Technology and the Human Touch

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The Birdsong Initiative at Westminster-Canterbury shows positive impact of bedside computers among dementia patients

News Release | March 18, 2016

As experts seek to reduce antipsychotic drug use among people with dementia, a new study shows engagement with bedside computers can have a positive impact.

Results are in for The Birdsong Initiative, a 24-week study examining whether the use of computer technology can increase socialization and improve mental health among residents of nursing homes and memory support programs.

The study was conducted among residents of the Hoy Nursing Care Center by the non-profit life plan community Westminster-Canterbury on Chesapeake Bay. It was made possible by Westminster-Canterbury Foundation Board Member Sue Birdsong and her husband, George, who are longtime friends and supporters of Virginia Wesleyan. 

“If it turns out to be real effective, then it will be, as you'd call it, a game changer," George Birdsong said at the kick-off event for The Birdsong Initiative.

And a game changer it is. Researchers at Eastern Virginia Medical School—with support from students in VWC's Recreational Therapy program—found a clinically significant decrease in utilization of the medication for those using touchscreen computers with an interface tailored to the interests and abilities of seniors.

In addition to the medication decrease, organizers of The Birdsong Initiative noted other clinically significant outcomes: Behavioral episodes became less frequent for 54 percent of participants, ceasing entirely for 30 percent of those. They became less intense for 75 percent; Depression decreased 41 percent; Cognitive/brain power scores rose for nearly 23.5 percent, with an average increase of 4.86 points on a 30-point scale; And stress indicators for staff caregivers dropped by 47 percent.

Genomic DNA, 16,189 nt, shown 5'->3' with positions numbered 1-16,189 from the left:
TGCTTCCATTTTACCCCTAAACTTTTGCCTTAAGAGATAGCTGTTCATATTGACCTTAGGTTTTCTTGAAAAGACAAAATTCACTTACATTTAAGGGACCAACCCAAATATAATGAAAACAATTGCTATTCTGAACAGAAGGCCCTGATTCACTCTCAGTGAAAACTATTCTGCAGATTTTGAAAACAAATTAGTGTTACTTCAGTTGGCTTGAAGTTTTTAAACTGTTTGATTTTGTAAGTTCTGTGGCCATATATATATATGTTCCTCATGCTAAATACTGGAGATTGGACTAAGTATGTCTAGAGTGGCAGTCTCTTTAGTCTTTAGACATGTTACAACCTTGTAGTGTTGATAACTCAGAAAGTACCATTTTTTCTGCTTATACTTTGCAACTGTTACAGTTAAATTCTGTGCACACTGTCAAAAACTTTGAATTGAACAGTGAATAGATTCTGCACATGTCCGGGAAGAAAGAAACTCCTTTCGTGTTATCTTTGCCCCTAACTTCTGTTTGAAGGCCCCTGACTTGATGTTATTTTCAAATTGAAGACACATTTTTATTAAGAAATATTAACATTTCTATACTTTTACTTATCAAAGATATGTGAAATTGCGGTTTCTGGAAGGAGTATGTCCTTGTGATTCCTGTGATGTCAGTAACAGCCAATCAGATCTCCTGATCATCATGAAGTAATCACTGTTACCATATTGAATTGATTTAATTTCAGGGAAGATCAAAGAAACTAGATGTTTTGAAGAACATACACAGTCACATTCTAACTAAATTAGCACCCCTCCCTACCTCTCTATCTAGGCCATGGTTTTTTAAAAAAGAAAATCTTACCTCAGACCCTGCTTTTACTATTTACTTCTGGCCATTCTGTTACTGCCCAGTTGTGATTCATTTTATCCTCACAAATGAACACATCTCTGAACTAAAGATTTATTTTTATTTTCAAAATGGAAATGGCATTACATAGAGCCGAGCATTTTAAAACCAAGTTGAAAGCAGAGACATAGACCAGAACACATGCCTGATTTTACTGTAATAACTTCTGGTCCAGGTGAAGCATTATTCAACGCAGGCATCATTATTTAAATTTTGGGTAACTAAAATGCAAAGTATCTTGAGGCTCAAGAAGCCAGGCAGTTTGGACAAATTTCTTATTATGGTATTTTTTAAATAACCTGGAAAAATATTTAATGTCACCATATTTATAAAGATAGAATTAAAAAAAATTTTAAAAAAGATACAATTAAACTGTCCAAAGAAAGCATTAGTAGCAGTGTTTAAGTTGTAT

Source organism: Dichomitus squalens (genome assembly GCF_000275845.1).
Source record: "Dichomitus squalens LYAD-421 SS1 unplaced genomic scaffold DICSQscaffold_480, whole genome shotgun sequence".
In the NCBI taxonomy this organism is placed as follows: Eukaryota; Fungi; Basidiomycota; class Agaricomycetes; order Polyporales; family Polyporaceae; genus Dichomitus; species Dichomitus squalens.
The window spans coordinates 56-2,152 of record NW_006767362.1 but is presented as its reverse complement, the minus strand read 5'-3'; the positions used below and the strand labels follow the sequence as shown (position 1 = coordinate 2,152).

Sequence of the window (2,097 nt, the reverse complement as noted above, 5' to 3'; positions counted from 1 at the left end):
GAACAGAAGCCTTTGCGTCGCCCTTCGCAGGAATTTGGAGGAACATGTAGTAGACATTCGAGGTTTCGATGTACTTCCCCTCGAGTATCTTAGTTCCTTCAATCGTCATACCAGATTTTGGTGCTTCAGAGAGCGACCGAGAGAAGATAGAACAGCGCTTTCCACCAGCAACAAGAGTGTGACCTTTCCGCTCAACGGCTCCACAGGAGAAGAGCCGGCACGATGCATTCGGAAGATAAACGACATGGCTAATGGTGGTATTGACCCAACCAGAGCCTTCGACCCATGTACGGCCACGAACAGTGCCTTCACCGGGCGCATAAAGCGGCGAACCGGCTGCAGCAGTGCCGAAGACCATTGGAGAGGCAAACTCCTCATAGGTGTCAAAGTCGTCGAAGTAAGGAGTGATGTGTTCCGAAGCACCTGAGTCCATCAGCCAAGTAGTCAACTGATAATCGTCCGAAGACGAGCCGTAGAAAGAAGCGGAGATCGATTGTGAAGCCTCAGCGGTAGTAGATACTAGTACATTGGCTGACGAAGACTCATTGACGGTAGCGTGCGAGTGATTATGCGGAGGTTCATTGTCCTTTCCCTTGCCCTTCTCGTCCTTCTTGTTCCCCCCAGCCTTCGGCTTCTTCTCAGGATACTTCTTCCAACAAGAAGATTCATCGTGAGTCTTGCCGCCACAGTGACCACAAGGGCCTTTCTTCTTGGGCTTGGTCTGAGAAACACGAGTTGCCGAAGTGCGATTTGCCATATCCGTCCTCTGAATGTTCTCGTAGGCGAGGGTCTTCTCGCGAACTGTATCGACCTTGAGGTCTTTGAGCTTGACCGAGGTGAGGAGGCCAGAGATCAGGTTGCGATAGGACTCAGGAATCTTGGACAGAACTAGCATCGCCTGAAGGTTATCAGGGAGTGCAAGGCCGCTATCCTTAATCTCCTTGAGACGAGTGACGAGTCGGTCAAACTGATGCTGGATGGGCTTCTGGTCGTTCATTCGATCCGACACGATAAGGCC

A total of 20 Virginia Wesleyan students participated in the initiative, playing a critical role in assessing residents, providing treatment intervention and collecting data for the study, which was conducted using a unique adaptive technology program called It’s Never 2 Late—or iN2L for short.

The iN2L system features a picture-based interface and senior-friendly applications designed to stimulate cognitive functions and brain fitness with everything from education, virtual travel, and spirituality to music, games, trivia, and exercise. Family communication tools such as video chat and user-friendly email also allow users to more easily connect to loved ones.

Tenley Scott ’18 is one of a handful of VWC students who worked with residents at Westminster-Canterbury during the study.

“The software is incredible in my opinion,” Scott says. “It’s versatile based on resident interests, and it’s frequently updated so there is new material for the residents to explore and enjoy.”

Scott’s research on the topic, titled “Treating Dementia in the Twenty-First Century: The Effects of Technology Use on Increasing Socialization and Improving Mental Health,” earned her first-place recognition in VWC’s annual Undergraduate Research Symposium.

In order to be prepared to assist in the research study, students were trained during the spring 2015 semester in the administration and scoring of assessment instruments, says VWC Assistant Professor of Recreation and Leisure Studies Wayne Pollock. Participation in the study was part of Pollock's course, "Recreational Therapy Analysis and Assessment."

"The opportunity for students to interview and assess residents, to provide recreational therapy treatment interventions and witness the positive outcomes achieved has been an incredible learning experience," says Pollock.

Learn more about The Birdsong Initiative and its results at